The German giant’s freshly revealed light car borrows from the same ‘MQB’ toolkit as the hugely successful Golf small car, with many segment firsts for electronics, a TFT instrument cluster, funky interior design and, like before, levels of quality and sophistication which are new to the light car arena. The A0 platform, which gives the car its 4053mm length, 1751mm width and 1446mm height will be shared with the SEAT Ibiza and next Skoda Fabia, as well as the Audi A1 detailed below. Engines include efficient turbo petrols and diesels as well as a 147kW 2.0-litre for the GTI. If Ford doesn’t press ahead with a new Fiesta ST, it could become the default European compact hot hatch choice.
2019 Audi A1
Using the same component set as the all-new Polo, the second-gen A1 will combine it with Audi’s sharp new design language and meticulous interior design. Audi is the only established prestige carmaker with an entrant in the premium light car class, unless you also include BMW’s MINI. Other rivals include the Citroen DS3 and Peugeot 208. While efficiency gains across the board are a gimme, a successor to the stonking 170kW turbo S1 will be the most exciting for enthusiasts. (Current model shown.)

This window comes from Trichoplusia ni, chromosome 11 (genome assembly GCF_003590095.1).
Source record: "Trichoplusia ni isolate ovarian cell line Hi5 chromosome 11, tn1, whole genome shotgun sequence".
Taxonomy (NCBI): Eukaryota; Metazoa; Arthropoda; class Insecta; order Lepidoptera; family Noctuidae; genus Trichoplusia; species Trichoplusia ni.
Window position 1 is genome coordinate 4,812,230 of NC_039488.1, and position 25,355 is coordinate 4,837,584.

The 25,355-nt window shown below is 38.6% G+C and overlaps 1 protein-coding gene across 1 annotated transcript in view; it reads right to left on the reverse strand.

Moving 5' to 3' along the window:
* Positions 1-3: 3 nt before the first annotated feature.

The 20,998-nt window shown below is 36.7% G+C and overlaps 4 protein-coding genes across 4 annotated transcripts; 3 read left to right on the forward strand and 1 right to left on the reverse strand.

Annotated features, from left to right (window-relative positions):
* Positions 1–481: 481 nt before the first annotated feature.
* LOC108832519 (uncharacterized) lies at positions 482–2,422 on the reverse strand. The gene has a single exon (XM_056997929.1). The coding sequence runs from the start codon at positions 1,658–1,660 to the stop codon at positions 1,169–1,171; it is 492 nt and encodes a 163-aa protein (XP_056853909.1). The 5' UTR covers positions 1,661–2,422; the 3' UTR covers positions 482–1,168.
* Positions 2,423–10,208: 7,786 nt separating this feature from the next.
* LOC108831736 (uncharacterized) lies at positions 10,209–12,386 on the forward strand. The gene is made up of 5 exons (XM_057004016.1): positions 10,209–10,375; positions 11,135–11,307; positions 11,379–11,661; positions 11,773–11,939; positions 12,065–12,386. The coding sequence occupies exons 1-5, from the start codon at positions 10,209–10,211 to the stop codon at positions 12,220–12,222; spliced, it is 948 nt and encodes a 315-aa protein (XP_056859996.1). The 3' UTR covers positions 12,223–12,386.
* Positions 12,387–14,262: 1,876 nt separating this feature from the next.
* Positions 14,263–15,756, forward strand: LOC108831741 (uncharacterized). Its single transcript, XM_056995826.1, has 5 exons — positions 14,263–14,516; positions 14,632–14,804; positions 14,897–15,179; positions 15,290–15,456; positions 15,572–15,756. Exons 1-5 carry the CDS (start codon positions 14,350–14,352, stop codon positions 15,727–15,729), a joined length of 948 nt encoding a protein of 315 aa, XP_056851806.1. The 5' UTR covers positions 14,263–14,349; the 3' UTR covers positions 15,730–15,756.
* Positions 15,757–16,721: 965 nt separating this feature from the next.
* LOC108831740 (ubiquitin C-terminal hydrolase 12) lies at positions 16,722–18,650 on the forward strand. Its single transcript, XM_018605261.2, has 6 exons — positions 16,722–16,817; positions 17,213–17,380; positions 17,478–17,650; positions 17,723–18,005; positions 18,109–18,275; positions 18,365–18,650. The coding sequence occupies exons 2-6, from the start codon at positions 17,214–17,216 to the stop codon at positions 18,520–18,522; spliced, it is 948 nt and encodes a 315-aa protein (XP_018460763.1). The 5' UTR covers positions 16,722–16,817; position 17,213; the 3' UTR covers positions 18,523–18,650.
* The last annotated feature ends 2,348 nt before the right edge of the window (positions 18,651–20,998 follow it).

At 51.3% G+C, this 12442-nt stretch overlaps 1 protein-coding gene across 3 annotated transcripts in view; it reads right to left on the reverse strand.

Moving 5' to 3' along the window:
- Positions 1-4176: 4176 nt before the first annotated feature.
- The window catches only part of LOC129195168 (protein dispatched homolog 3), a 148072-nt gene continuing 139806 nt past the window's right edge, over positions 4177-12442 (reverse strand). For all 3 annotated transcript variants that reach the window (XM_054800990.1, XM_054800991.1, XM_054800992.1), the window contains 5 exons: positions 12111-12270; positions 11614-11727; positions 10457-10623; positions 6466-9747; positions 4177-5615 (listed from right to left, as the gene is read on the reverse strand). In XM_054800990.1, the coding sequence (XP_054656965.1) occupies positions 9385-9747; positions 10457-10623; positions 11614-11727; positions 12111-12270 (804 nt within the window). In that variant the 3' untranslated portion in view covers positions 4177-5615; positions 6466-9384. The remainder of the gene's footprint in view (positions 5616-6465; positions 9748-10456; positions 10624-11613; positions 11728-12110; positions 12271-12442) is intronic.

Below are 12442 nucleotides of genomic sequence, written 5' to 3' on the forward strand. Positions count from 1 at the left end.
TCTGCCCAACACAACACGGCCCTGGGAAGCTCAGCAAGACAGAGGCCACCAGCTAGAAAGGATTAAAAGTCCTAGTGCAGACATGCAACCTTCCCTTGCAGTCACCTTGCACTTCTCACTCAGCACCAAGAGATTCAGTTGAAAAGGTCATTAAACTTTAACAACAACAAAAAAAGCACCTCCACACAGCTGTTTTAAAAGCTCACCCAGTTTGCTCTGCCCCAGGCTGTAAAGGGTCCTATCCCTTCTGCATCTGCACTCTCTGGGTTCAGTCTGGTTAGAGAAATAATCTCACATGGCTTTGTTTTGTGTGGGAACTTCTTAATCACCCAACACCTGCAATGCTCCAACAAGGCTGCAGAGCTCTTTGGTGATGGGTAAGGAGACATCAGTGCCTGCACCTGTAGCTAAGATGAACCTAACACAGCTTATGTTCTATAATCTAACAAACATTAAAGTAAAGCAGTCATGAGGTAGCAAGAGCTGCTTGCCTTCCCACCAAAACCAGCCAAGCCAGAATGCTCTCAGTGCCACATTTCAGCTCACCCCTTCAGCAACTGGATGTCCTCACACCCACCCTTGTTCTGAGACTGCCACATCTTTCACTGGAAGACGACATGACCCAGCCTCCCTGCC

2018 Citroen C3
In the last few years, Citroen has undergone a renaissance and embraced its history, resulting in distinctive, innovative cars with character that truly stand out. After the polarising C4 Cactus, the next car to continue this trend will be the C3 hatch. 36 trim and exterior colour/panel combinations mean a high degree of customisation, with 1.2 turbo-petrol and 1.6 turbo-diesel engine options internationally, ranging from 50-81kW. Segment unique features for the C3 include an integrated dash cam, which you can upload to a computer.
2019 Toyota Yaris
Like most other successful carmakers, Toyota is spreading as much of its lineup as possible across a common platform. In this case the TNGA (Toyota New Global Architecture), for everything from Prius to Camry, to Corolla. At present, there is an Asian-market Yaris, and European-oriented Yaris which we get here. Late 2018 will see these two cars converge, with new technology offered by the platform offering steps forward in dynamics, safety and connectivity. Expect the new Yaris to use the C-HR’s 1.2-litre turbo and CVT combo. A successor to the 150kW TNGA would be great too, and please bring it to Australia this time, Toyota. (Yaris GRMN shown.)